The coronavirus spike in Leicester that has led to a local lockdown in the city has been driven by a rise in cases among younger people, according to a new report.
A report from Public Health England’s Rapid Investigation Team’s (RIT) found an increase in the number of people aged under 19 who had been infected, from 5% of all cases in mid-May to 15% in June, with a similar rise also noted among working-age people.
“If an excess of infections has occurred then it is occurring in young and middle-aged people,” said the report on the team’s preliminary investigation into the increase in cases in Leicester.
However, it said the rise in infections in younger people was not necessarily linked to the reopening of schools in June.
“Since the beginning of June there has been good provision of primary school access for children in Leicester, with 38% of the all age school capacity now being available (we believe that secondary access is currently still restricted to children of essential workers); and of this 94% of child-day place availability capacity is being utilised,” the report added.
“We have been unable to provide any analytical link to correlate this observation with any real or apparent rise in new infections in the Leicester area.
“However, it would seem sensible to investigate this association to exclude any evidence of the recent rise in observed case numbers of being linked to a return of larger numbers of children to school.”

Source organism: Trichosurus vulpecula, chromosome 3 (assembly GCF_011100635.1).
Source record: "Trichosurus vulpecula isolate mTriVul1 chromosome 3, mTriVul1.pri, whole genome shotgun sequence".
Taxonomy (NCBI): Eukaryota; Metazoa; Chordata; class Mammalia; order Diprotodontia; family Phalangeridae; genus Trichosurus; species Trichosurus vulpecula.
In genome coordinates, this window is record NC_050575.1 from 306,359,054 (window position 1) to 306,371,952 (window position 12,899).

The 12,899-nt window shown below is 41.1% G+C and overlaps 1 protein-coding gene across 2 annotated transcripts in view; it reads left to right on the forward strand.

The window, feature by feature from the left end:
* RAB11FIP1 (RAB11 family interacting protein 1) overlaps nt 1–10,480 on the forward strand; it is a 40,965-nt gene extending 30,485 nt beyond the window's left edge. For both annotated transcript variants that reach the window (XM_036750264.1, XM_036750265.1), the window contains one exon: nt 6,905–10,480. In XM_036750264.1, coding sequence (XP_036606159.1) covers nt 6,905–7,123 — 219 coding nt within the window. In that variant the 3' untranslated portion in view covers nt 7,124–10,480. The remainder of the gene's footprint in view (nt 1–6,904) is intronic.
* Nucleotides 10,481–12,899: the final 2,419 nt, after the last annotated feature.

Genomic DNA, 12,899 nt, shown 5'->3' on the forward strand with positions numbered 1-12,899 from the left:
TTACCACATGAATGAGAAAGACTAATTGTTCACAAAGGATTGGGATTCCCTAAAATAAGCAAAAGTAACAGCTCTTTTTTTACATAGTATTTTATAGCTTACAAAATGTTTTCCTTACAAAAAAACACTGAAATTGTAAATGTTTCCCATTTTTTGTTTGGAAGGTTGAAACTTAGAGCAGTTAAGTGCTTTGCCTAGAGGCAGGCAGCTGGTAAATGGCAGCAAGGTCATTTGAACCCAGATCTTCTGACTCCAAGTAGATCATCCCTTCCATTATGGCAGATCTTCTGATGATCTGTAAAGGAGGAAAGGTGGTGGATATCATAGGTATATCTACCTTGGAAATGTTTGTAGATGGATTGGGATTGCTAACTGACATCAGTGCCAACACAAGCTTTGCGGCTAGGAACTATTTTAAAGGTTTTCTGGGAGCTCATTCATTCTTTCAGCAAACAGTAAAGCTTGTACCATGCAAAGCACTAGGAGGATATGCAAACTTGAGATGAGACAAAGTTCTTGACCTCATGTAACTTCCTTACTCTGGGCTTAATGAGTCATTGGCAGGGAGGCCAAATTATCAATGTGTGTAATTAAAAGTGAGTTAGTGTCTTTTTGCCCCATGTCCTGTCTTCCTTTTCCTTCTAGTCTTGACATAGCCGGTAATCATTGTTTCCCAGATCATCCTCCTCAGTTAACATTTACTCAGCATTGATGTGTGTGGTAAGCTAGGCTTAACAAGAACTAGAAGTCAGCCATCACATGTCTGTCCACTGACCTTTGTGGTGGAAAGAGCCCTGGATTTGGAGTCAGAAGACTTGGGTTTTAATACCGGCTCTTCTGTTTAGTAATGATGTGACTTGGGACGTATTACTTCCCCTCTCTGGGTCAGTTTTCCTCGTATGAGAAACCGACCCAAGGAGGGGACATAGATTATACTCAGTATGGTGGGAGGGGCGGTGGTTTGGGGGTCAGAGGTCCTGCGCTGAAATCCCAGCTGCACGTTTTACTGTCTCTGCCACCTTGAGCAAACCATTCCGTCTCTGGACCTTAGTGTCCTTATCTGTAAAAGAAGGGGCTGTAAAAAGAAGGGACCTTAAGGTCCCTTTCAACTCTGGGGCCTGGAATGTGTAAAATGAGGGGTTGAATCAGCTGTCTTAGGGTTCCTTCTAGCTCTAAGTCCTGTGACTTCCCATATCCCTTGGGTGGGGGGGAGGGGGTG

The report, released on Wednesday evening, suggested that the rise in coronavirus cases in Leicester could have been driven by community transmission rather than by a specific outbreak, saying there were “no explanatory outbreaks in care homes, hospital settings, or industrial processes”.
Leicester is currently subject to a second lockdown after the spike in cases, sparking concerns that other cities could follow.
Academics and clinicians from the University of Leicester said reimposing lockdown represented a “failure of timely intervention” and the spike of regional infections exposed “key problems” that need to be “urgently addressed”.
In a letter to The Lancet medical journal, the group wrote that the opportunity to “escalate interventions locally” had been “stymied by the inadequacy of information sharing”.
The letter also raised concerns that an area-specific lockdown will “target and disproportionately affect ethnic minority communities” and said adherence to any measures requires effective community engagement.
“We should remain mindful that lockdown is a blunt and damaging tool of last resort that represents a failure of timely intervention,” it said.
“Our experience brings into sharp focus the shortfalls in the current identification and management of local Covid-19 outbreaks.”
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